Club Focus – Aston Villa – O’Neill condemns Aston Villa’s capitulation

Chelsea’s 7-1 thrashing of Aston Villa not only ended their Champions League aspirations, but it also could have ended their hopes of playing in a European competition next season.

To add insult to injury, the Villans suffered their first defeat of 2010 and saw their best defence record taken away from them. What cannot be denied is that this was bound to happen sooner or later. The Villa defence was at fault for the first goal after failing to clear Florent Malouda’s cross which eventually found Frank Lampard to slide in at the back post. Villa’s equaliser just before the half-hour mark mirrored Chelsea’s opener after Ashley Young evaded three Chelsea players before delivering a curled cross that John Carew converted from close range. To Martin O’Neill’s delight, his side had pegged back the home side almost immediately with Carew continuing his impressive goal scoring form. Lampard’s penalty just before the half-time whistle might have put Chelsea ahead during the interval, but the Midlanders never looked beaten. Knowing that his side could get back into the game, O’Neill pushed Gabriel Agbonlahor up to partner Carew up front and switched James Milner from the wing into the heart of midfield.

The Villans began the second-half the brighter side but, as always, the next goal was going to be crucial. That is why Malouda’s volleyed goal on 55 minutes was a hammer blow to the visiting side after they were undone by a fine team goal. John Terry spoke about capitalising on Villa’s tendency to drop in performance levels come the hour mark, and that is exactly what Chelsea did. The four goals after the 60 minute mark was the result of Villa’s capitulation. Frank Lampard scored again from the penalty spot, Malouda added to Chelsea’s lead with a slick finish, Salomon Kalou’s capitalised from Nicolas Anelka’s lay-off, and Lampard’s volleyed in his fourth in stoppage time. Since the transfer window ended, the Villa manager spoke about the strength-in-depth of is squad and how the rotation tactic is going to be essential if Villa are to challenge for fourth place and improve on their position from last season. However, with seven games remaining in the league, it is clear that the Northern Irishman prefers to stick with his tried and trusted formula.

Martin O’Neill’s preferred Aston Villa Starting XI

1 Friedel

24 Cuellar – 5 Dunne – 29 Collins – 25 Warnock

7 A Young – 8 Milner – 19 Petrov – 6 Downing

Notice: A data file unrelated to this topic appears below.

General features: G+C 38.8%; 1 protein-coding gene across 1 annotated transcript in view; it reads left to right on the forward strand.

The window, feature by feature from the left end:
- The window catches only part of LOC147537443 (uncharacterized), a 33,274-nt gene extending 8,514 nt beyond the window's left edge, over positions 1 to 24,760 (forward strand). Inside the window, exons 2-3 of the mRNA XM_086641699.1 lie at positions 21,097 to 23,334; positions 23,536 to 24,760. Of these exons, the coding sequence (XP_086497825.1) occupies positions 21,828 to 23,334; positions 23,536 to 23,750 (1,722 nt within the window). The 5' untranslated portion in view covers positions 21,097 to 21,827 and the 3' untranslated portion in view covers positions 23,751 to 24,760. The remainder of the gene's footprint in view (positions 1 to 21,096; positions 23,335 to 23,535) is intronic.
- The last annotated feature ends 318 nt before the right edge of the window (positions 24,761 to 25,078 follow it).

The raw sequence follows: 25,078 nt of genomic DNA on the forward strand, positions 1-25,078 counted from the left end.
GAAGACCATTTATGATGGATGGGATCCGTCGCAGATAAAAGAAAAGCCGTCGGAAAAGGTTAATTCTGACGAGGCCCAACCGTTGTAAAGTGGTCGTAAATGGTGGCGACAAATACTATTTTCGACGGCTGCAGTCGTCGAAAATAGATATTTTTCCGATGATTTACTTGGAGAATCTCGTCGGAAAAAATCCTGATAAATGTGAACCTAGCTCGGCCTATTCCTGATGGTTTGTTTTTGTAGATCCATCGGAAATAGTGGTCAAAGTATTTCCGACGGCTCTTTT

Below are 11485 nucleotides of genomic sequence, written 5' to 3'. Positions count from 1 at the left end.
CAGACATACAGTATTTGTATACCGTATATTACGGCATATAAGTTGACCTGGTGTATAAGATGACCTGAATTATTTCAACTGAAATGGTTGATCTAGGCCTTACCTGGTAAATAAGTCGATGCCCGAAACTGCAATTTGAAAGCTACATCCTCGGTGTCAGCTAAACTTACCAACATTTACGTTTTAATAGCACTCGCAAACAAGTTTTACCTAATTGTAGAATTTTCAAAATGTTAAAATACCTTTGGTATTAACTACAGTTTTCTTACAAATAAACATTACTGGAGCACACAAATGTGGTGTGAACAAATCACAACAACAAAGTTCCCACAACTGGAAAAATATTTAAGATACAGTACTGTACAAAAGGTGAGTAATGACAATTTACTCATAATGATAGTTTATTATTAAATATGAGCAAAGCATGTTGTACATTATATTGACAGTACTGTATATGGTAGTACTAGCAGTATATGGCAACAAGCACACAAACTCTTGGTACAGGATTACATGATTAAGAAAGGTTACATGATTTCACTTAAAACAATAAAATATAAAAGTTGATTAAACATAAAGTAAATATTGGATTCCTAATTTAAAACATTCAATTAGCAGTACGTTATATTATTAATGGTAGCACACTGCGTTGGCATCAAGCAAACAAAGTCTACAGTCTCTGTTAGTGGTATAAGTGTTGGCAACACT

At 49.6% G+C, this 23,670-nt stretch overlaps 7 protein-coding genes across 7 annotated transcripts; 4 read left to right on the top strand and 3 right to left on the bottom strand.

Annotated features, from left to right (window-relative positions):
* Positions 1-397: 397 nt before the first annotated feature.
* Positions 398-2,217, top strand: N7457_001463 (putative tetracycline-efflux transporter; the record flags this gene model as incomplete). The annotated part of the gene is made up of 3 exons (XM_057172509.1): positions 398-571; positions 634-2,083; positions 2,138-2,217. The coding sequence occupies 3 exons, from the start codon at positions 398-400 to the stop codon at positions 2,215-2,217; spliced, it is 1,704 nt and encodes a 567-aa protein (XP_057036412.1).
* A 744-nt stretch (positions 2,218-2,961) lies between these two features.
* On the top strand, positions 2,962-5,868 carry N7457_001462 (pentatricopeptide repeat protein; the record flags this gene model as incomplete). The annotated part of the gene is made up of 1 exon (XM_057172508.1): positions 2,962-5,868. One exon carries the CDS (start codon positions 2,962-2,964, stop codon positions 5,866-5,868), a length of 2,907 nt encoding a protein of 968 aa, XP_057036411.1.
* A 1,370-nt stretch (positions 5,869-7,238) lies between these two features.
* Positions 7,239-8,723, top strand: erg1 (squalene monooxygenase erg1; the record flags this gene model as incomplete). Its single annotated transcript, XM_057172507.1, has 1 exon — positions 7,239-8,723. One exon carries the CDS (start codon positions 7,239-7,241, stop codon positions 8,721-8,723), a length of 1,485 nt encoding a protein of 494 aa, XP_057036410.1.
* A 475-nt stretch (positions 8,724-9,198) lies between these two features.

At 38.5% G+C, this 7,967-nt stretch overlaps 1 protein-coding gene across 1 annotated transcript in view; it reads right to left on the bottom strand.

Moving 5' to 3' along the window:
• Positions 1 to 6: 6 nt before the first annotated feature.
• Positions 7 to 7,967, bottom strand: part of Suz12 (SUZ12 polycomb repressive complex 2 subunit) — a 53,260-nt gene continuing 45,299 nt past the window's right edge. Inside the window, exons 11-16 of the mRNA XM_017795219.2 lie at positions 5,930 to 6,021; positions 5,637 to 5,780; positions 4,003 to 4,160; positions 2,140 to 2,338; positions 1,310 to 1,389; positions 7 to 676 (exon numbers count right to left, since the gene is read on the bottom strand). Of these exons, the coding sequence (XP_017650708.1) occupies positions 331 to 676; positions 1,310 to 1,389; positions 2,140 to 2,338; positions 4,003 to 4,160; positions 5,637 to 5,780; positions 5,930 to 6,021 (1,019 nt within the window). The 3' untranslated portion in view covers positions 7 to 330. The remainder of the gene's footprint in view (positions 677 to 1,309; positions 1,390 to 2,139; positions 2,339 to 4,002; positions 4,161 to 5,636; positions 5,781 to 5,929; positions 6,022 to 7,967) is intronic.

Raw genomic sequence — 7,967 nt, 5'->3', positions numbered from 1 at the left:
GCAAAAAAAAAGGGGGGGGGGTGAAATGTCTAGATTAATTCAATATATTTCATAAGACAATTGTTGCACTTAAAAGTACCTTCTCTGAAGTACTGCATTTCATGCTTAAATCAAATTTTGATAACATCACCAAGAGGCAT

11 Agbonlahor – 10 Carew

With this formation, there are players such as Luke Young, Habib Beye, Curtis Davies, Steve Sidwell Marc Albrighton, Fabian Delph and Nathan Delfouneso who are frequently left on the side-lines, lacking valuable first-team football. If there is anywhere that tiredness has affected the squad, it is the defence. Throughout the season the Villa back-line have been praised for their resolute defending, however, as the season has gone on, the strength and stability at the back has began to deteriorate. O’Neill should have rotated the back-four a couple of times during the season to ensure fitness, particularly with experienced defenders such as Habib Beye unlikely to be a risk to the manager. Nevertheless, perhaps it was Villa’s continued success at the back that prevented the manager from making any changes but as Chelsea proved on Saturday, some of the Villa defenders are in dire need of a rest.

O’Neill was undoubtedly irritated at his side’s performance, “We deserved to be hammered, and I’m not sure the players could see that coming. I have not seen this sort of performance from them before and, from all of us, it was unacceptable. Sometimes, what can you do? We’d have been beaten by a Fourth Division side on the last half hour’s performance and, if we play like this in two weeks, there is no point us turning up.” What the Midlands side must do is bounce back from this defeat by leaving the Reebok stadium with three points on Saturday, especially with the anticipation of the FA Cup semi-final against Chelsea a week later. On the training pitch, O’Neill and his coaches will need to work on the side’s fitness levels in order to prevent the drop in performance which has cost them many points in the last few weeks. As with all major defeats, there is only two ways to react to them. For Villa, they can either let the result ruin the remainder of the season or they can fight back even stronger and end the season in the same fashion they have played throughout it.

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